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I am 15 years old and I play club cricket. I struggle to have quick movement in my upper body while batting and usually when I try it tires me badly, although I have moderate stamina. So could you please give me tips on how I can get my upper body (back, shoulders and arms) moving quickly so I can face pace with confidence and play big shots? asked Bilal Fouzi
Unfortunately there are no shortcuts to achieving a high level of specific fitness. It takes dedication, persistence and effort.
In your situation there are a couple of exercise options you can try. The first is boxing. Many international cricket team trainers love to get their players boxing to develop not only trunk and upper body power but also endurance. Boxers are some of the fittest athletes in the world. Ideally you should work with a partner. And if you don't know the technique of how to punch, get some coaching first, to avoid injury. Efforts can range from longer, continuous sets (like one minute) of alternating jabs, to shorter sets (30 seconds) of more powerful, heavier punching. Mixing up the sessions will train both your power and endurance. Don't forget that boxing is not just upper body training - it conditions the legs and trunk as well. The power behind a punch is much like a throw, originating in the lower body.
The other thing you might like to try is medicine-ball throws and catches. Examples would be overhead forward and backward, and left and right trunk rotation throws. Working with a partner who will catch and throw the weighted ball back to you is a form of plyometric training, so start easy. Or throw against a sturdy wall, catching the ball as it bounces back to you. This is high-intensity training, so even two sets of six to eight repetitions for each exercise are sufficient initially.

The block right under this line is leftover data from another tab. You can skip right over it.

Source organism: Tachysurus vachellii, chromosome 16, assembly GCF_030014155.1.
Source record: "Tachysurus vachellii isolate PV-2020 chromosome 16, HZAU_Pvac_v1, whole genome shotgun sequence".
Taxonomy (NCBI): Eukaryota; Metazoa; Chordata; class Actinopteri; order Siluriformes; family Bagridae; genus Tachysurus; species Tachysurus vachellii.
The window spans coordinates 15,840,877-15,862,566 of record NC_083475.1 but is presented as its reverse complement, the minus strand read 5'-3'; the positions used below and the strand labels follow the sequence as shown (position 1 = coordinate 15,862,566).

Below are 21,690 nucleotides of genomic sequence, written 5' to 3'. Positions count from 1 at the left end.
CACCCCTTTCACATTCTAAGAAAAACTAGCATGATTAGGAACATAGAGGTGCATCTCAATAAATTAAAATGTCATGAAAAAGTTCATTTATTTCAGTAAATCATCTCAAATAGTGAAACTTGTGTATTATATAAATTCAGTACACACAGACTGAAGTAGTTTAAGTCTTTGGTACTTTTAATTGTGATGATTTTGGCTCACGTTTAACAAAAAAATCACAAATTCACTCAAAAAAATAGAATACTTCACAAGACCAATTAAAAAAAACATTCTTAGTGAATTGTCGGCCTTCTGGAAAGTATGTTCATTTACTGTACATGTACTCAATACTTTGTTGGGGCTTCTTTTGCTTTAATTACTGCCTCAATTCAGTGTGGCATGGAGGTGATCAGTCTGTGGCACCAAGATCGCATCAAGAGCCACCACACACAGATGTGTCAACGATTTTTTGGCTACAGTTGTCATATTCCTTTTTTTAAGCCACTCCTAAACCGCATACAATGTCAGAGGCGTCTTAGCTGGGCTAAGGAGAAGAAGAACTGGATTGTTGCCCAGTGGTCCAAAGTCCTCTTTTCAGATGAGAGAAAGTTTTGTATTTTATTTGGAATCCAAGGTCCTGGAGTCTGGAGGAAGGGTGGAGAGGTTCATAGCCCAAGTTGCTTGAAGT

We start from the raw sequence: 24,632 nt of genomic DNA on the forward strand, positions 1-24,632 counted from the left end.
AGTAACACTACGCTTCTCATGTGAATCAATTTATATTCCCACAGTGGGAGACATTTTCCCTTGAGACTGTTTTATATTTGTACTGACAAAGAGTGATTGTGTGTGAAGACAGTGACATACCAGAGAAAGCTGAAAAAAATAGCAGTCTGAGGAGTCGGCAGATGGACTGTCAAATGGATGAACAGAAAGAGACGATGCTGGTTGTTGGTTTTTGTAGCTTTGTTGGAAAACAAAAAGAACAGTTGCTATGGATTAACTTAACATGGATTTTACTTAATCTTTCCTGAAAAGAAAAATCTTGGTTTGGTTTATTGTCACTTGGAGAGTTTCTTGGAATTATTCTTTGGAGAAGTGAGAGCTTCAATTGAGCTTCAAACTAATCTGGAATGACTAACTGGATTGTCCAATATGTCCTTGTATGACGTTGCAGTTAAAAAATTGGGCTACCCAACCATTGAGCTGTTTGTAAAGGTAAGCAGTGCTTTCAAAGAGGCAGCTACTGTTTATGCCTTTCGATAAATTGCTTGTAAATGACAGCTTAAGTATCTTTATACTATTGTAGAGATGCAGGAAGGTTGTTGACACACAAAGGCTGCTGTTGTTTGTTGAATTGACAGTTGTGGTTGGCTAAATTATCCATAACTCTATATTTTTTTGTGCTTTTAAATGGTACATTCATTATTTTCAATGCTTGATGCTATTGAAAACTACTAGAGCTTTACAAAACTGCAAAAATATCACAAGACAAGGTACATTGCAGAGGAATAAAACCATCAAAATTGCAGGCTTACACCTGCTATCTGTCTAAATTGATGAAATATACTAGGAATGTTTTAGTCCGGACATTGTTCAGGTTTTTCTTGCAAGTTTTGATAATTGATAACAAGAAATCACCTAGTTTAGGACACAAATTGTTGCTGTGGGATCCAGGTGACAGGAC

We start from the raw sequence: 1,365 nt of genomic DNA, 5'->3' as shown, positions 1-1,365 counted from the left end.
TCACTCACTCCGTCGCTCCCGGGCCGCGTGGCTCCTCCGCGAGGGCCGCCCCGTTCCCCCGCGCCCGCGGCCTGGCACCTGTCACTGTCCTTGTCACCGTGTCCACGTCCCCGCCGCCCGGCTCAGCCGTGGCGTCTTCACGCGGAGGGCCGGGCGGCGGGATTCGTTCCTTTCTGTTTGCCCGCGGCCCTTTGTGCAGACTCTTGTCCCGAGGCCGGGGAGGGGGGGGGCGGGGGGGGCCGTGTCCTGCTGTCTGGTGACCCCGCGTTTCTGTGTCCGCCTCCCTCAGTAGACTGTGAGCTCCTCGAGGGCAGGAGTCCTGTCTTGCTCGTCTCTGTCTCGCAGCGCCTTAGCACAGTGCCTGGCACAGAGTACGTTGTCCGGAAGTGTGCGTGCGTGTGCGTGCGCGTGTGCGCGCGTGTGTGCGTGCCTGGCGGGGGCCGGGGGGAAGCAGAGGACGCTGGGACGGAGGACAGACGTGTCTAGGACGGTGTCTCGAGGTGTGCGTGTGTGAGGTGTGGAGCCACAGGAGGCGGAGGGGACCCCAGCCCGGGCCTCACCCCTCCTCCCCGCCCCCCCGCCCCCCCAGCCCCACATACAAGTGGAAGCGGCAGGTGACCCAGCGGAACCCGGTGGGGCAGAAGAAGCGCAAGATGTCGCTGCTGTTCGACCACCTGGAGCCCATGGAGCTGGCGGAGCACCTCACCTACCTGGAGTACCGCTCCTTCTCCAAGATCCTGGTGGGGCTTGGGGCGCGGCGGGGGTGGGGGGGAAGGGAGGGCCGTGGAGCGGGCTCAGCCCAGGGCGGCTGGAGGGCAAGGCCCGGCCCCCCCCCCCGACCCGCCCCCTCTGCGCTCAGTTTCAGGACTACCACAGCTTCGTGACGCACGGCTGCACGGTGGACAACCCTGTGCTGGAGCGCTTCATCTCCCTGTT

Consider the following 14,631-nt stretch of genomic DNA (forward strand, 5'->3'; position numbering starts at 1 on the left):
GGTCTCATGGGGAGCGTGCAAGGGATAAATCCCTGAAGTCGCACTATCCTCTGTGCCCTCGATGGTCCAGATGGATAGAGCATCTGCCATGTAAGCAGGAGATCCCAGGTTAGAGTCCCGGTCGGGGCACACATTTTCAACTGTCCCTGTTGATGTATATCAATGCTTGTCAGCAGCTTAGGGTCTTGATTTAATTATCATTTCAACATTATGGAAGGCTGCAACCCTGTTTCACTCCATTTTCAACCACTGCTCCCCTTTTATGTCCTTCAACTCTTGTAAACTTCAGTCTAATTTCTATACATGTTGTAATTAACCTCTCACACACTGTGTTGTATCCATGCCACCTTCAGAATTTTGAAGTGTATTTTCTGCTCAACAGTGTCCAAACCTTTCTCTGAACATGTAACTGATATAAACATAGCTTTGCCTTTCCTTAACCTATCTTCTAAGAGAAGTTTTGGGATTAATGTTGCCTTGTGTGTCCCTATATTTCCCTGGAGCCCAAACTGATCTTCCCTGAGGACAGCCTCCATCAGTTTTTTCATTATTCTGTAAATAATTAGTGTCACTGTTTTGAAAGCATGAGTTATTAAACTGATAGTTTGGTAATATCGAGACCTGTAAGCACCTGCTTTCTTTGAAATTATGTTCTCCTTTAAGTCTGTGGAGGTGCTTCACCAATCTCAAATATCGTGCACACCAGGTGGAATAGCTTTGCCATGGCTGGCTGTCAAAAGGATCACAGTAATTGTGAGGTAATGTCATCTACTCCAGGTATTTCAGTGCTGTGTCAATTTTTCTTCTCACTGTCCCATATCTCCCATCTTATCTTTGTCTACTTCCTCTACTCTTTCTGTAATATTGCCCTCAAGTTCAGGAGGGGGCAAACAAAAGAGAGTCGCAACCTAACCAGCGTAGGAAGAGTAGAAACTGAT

Will we see you joining an international team any time soon? What are your future career plans? asked PB Murali
I'll never say never, but there are many considerations when working with an international cricket team. The media are constantly talking about rotation of players to keep them mentally and physically fresh to prevent burnout. What everyone fails to realise is that everyone on the support staff is also on the road at least as much as, and likely more than, the players. Board administrators, as our employers, prefer to have consistency in the staff travelling with international teams in order to maintain one point of accountability in each department. Although I can completely understand this viewpoint, to be away from one's family and friends for over ten months a year is a huge sacrifice for one's job, even for a job that you love.
I predict (hope) that there will be more in the way of job-sharing at the elite level in the future in order to provide more life-balance for the support staff. Australian cricket has operated like this for a number of years and seems to be working well. England and South Africa have also given their coaching staff intermittent tours off.
In terms of future plans, the Kolkata Knight Riders feels like a family to me since I have been there from the start. A lot of hard work has gone into seeing the team reaching the top position.
Who was the toughest player about whom you felt, "This guy is a harder taskmaster than I am?" Is there any player who was extremely particular about his fitness regime? Be it from India, Australia or any other country? asked Aniket Chiniwalla
This is a common question asked over the years but I still don't know the answer! It seems that every player has a pre-programmed or intrinsic work ethic based on numerous intangible factors. Family upbringing, lifestyle, education, coaching philosophies in junior cricket, junior-senior player dynamic, status, perceived ability, ego are all factors that can underpin a player's motivation to push him or herself to the intensity required to get the most optimal training adaptation.